3 ways to stop negative thoughts in marriage

After many years of listening to couples in distress, I’ve learned something really interesting.  There often seems to be a tendency for one or both spouses to make negative assumptions about the motivations of their mate or to jump to the most negative conclusions during communication!

I believe both these tendencies are instigated by the devil who would like nothing more than to get you to think negative, unflattering thoughts about your husband.  The devil WANTS you to jump to the most negative conclusions about your husband. The devil WANTS you to misunderstand what your husband is saying so that you will be hurt, frustrated and anxious. 

The first step in fighting against this tendency is to realize what the enemy is up to!  We must be alert to his tactics.  1 Peter 5:8 Be sober-minded; be watchful. Your adversary the devil prowls around like a roaring lion, seeking someone to devour.  Applying this verse in our marital communication means that we continually check ourselves to see if we’ve started jumping to negative conclusions and assigning negative motives to our spouse.

Secondly, if we notice that we are reaching a negative assumption during communication, we ask for clarification from our spouse!  We don’t just start internally grumbling inside about what a jerk our husband is.  We don’t verbally attack them for being a horrible person. We actually pause and ask them to clarify what they meant when they said ___________.  Sometimes it’s not even the words that were said but the facial expression or tone of voice.  Again, ask for clarification.  You might say something like, “When you said that, I felt like you were letting me know that I’m not a good mother.  Is that what you meant to say?”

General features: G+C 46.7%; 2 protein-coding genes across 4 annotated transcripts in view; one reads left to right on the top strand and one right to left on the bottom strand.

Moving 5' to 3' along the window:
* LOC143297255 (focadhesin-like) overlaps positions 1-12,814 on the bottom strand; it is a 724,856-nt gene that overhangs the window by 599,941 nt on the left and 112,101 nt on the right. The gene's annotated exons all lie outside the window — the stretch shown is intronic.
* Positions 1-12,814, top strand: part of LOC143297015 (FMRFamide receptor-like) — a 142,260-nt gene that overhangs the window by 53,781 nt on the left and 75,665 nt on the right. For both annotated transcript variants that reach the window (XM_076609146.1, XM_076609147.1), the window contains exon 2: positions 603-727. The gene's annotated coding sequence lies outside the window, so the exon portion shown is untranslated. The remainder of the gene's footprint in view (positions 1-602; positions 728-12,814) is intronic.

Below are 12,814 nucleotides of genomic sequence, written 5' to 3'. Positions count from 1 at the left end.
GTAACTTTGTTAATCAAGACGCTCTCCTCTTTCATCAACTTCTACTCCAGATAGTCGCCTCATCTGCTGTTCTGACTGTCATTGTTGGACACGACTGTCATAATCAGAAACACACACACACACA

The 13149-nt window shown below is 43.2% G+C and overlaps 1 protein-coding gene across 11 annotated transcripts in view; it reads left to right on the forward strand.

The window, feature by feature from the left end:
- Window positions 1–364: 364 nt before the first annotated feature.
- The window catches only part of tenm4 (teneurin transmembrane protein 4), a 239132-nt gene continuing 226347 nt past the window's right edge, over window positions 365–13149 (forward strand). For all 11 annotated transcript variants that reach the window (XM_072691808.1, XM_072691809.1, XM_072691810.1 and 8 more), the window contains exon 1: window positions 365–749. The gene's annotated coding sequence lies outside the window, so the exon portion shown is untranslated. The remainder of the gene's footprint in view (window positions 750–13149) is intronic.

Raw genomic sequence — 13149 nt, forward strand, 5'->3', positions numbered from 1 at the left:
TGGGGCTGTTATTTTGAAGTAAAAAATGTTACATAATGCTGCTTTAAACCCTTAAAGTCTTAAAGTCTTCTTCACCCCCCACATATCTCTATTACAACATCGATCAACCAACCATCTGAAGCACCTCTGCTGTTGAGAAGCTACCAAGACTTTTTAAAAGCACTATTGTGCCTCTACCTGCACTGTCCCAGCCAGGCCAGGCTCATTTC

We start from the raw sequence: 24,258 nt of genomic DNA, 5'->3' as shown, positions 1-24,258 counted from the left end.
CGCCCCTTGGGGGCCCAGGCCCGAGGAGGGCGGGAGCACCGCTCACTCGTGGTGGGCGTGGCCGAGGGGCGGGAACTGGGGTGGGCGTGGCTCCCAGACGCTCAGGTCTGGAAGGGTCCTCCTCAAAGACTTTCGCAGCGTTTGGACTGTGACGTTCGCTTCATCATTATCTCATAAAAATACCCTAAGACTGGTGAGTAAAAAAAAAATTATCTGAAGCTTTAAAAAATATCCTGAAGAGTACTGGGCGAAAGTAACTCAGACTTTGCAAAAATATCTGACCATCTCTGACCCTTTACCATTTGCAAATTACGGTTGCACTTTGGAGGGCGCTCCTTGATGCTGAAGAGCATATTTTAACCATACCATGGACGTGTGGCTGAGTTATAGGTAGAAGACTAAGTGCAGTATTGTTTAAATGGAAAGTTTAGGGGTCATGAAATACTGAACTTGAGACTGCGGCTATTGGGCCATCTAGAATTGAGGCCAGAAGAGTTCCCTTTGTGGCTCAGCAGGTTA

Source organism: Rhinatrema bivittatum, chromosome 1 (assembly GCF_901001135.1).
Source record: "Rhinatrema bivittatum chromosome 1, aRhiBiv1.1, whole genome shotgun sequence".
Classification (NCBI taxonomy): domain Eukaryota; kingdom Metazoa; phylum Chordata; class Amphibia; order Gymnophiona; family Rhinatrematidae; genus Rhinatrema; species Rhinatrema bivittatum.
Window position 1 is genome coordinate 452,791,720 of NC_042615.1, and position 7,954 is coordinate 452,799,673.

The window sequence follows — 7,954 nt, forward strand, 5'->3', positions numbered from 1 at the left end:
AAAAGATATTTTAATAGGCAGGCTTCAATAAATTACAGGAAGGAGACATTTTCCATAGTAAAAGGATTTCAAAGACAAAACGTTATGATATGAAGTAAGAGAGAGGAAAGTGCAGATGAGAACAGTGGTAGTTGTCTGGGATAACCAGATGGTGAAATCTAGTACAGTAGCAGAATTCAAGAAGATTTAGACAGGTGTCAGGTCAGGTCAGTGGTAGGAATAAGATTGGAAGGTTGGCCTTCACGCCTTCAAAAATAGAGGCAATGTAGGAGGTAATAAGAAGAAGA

Thirdly, we must start training our minds to assume the most gracious motivations of our spouse instead of the worst!  It’s so easy to jump to negative motivations though, isn’t it?  Your husband forgets to do a task you asked him to do, and you mumble “He doesn’t care about anyone but himself”.  Your husband struggles with pornography, and you mumble “He’s a disgusting person who would instantly stop looking at porn if he really loved me”.  However, both these events could be framed in our minds completely differently!  When he forgot to do the task, you could say to yourself “I know he didn’t intend to forget. I bet he got busy.”  When you caught him looking at porn, you could say to yourself “I know he doesn’t intend to hurt me. He probably has an actual addiction and needs help.”

Let’s be proactive in examining our thoughts ladies!  2 Corinthians 10:5 take every thought captive to obey Christ

— view this topic as a 4 minute video below

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